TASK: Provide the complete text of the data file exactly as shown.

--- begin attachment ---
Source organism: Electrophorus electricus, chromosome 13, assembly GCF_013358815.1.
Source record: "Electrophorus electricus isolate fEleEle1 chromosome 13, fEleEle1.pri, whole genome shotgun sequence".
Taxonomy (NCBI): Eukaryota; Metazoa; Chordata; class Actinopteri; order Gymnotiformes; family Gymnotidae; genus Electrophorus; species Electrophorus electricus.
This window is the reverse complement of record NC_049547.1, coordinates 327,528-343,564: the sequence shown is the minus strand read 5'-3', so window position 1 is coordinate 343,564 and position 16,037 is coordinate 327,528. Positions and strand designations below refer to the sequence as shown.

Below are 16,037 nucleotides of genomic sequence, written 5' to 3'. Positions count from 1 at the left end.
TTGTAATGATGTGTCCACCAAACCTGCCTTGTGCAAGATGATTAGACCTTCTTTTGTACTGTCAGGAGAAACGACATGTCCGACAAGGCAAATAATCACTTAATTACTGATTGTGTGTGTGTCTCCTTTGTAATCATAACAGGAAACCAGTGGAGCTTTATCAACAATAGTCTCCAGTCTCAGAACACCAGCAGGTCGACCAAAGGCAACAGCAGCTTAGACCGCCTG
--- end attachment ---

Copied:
Source organism: Electrophorus electricus, chromosome 13, assembly GCF_013358815.1.
Source record: "Electrophorus electricus isolate fEleEle1 chromosome 13, fEleEle1.pri, whole genome shotgun sequence".
Taxonomy (NCBI): Eukaryota; Metazoa; Chordata; class Actinopteri; order Gymnotiformes; family Gymnotidae; genus Electrophorus; species Electrophorus electricus.
This window is the reverse complement of record NC_049547.1, coordinates 327,528-343,564: the sequence shown is the minus strand read 5'-3', so window position 1 is coordinate 343,564 and position 16,037 is coordinate 327,528. Positions and strand designations below refer to the sequence as shown.

Below are 16,037 nucleotides of genomic sequence, written 5' to 3'. Positions count from 1 at the left end.
TTGTAATGATGTGTCCACCAAACCTGCCTTGTGCAAGATGATTAGACCTTCTTTTGTACTGTCAGGAGAAACGACATGTCCGACAAGGCAAATAATCACTTAATTACTGATTGTGTGTGTGTCTCCTTTGTAATCATAACAGGAAACCAGTGGAGCTTTATCAACAATAGTCTCCAGTCTCAGAACACCAGCAGGTCGACCAAAGGCAACAGCAGCTTAGACCGCCTG